Speaking of resolutions,  I heard of a lady who, together with her husband, made an interesting New Year’s Resolution.  They resolved to give each other a real hug and a kiss everyday this year.  How cool is that!  Y’know, not just a have-a-good-day kinda peck, but a real honest to goodness kiss.  Every day.

Though they have a good marriage, there’s no doubt this commitment will lead to an improvement.  I think it’s wonderful they’ve decided to make that one small change to put their marriage first in their priorities. 

I guess that’s really what makes a good resolution.  A small change.  Not a huge overhaul of your life, but a slight adjustment, a minor activity that, when repeated over and over, makes a significant improvement in your life.

So, how are you doing?

 

“Great things are doneby a series of small things brought together.”
–Vincent Van Gogh
“Show me a man who cannot bother to do little things and I’ll show you a man who cannot be trusted to do big things.”
— Lawrence Bell
“We can do no great things, only small things with great love.”
— Mother Teresa
 
“Whatever you’re working on, take small bites. The task will not be overwhelming if you can reduce it to its smallest component.”
— Richard Russo, author

Apple Tart

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When you think of a warm and comforting dessert for a cold and gloomy evening, what comes to mind?  For me, it’s apple pie.  There’s not much that can beat the smell of cinnamon and apples warming in the oven.

But who has time to make apple pie on a weeknight? Oh, sure, you could heat up one of those store-bought versions, but that just doesn’t compare with homemade goodness.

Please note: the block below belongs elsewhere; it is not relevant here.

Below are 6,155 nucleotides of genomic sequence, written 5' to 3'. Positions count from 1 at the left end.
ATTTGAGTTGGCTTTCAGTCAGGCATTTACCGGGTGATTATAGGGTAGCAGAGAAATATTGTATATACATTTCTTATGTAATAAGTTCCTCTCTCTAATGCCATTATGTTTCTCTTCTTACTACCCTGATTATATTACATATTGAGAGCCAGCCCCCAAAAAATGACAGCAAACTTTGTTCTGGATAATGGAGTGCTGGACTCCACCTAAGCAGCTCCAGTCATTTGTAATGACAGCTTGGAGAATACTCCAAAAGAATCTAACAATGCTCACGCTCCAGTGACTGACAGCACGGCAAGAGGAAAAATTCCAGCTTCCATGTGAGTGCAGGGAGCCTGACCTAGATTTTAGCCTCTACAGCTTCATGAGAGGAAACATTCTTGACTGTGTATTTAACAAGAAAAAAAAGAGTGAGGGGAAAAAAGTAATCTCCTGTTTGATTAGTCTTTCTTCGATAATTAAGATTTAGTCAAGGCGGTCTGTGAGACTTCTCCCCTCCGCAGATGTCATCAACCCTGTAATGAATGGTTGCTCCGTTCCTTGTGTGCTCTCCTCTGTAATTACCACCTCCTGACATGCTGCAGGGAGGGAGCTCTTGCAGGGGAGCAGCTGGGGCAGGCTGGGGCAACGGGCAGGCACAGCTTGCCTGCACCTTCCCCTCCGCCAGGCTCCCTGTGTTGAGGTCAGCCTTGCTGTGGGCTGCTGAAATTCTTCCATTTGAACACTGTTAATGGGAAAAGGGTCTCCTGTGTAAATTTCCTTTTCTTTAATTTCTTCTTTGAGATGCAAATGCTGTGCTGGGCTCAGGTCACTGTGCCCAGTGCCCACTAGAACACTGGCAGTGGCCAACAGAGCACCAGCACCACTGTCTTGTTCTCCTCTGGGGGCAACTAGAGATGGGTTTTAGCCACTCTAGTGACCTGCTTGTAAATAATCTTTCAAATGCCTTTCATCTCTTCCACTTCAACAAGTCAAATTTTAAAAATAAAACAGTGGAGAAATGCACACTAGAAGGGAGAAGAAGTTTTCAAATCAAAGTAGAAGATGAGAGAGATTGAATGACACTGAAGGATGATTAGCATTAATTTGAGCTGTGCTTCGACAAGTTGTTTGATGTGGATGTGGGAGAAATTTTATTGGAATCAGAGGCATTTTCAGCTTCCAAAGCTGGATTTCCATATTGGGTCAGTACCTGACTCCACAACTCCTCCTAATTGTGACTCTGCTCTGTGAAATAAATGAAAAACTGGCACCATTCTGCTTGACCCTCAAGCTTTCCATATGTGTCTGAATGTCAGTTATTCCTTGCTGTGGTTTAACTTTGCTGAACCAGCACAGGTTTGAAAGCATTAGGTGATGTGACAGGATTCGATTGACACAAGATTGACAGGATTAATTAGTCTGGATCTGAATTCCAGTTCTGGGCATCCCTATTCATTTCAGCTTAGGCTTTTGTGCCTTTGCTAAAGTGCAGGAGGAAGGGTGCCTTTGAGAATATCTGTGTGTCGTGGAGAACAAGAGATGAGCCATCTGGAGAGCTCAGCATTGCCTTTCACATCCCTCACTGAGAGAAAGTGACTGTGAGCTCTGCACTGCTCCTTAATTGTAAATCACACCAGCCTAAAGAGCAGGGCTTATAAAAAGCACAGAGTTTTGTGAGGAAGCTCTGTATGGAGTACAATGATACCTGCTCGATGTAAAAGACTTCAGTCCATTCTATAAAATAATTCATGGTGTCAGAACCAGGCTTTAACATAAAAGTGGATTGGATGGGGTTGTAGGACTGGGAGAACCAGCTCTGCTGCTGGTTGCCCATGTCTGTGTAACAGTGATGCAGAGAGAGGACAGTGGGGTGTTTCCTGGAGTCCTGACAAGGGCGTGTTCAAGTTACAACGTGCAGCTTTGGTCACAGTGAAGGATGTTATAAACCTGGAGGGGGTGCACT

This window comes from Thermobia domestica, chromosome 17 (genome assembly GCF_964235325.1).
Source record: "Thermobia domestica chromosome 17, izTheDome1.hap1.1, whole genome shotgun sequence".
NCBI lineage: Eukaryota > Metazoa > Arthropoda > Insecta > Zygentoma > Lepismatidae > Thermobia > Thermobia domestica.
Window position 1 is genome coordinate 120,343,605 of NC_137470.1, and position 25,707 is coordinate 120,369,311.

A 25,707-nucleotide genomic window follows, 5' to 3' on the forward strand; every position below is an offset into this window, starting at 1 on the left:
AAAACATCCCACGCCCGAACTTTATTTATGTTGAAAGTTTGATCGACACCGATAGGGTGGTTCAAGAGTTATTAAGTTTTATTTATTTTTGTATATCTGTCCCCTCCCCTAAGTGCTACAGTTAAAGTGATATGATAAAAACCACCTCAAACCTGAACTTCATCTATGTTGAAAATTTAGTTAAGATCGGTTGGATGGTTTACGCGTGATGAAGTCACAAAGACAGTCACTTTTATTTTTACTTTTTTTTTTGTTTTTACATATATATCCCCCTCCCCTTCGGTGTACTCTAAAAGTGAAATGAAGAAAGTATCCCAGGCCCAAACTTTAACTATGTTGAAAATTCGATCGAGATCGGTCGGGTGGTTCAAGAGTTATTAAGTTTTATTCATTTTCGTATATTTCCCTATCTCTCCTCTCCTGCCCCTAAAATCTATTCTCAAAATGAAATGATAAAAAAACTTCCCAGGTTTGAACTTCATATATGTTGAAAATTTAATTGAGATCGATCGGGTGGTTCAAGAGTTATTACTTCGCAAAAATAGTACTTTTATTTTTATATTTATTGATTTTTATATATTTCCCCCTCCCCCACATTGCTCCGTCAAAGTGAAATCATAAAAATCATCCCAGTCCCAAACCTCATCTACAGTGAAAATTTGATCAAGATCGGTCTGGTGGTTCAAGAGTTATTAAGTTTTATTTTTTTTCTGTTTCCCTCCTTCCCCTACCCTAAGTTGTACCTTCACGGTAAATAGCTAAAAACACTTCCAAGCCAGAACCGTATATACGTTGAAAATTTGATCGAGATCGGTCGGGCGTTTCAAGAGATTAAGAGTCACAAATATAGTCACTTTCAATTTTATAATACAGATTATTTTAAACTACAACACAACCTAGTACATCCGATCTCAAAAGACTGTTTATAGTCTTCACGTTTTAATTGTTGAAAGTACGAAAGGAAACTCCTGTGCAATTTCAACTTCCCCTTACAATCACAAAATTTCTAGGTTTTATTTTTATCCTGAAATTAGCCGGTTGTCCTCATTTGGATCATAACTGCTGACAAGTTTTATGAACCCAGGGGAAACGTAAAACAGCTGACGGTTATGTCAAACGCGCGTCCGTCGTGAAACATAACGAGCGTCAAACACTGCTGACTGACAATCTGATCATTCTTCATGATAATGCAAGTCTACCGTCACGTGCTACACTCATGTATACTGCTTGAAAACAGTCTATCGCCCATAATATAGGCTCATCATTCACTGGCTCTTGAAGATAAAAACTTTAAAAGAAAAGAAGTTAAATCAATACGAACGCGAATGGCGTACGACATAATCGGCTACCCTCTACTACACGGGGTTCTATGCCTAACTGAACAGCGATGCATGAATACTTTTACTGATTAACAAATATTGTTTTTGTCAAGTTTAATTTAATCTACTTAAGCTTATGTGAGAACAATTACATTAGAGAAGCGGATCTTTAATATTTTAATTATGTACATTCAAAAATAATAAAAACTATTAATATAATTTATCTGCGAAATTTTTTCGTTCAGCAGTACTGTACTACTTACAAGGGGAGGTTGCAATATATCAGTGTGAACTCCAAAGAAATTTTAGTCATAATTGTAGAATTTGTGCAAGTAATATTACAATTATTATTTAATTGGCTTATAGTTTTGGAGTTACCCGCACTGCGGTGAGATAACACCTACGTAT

Never fear, I have a quick and easy alternative that is just right for such an occasion.  A simple and delicious apple tart.

Begin by thawing out some frozen pie crust.  If you’re super chef-y, you’ll have made your own pie pastry ahead of time and frozen it.  If you’re just a regular like-to-cook kinda girl, you’ll have some Pillsbury on hand in the freezer.  And if you’re a once-in-a-blue-moon baker, you’ll have to run to the store.

While you’re out, pick up a few Golden Delicious apples.  Santa Claus brought us each a giant Red Delicious apple, and they were just crying out to be baked, having passed their prime for out-of-hand eating, so that’s what I used, but Golden Delicious would really be best.  You’ll need about 3 or 4 apples.

Give your apples a quick peel and cut out the cores.

Then slice them into very thin slices.

If you have one of those fancy mandolin slicers, that would be sweet.  If not, a knife works fine–they don’t have to be perfect.

Roll your dough out into a circle and place on a parchment-lined baking sheet.  (I guess you could just put it straight on the baking sheet. It probably wouldn’t stick, but the parchment gives you insurance against scrubbing your pan later.  It’s a safe bet.)

Leaving some room on the edges, begin laying out the apple o’s in a ring overlapping one another.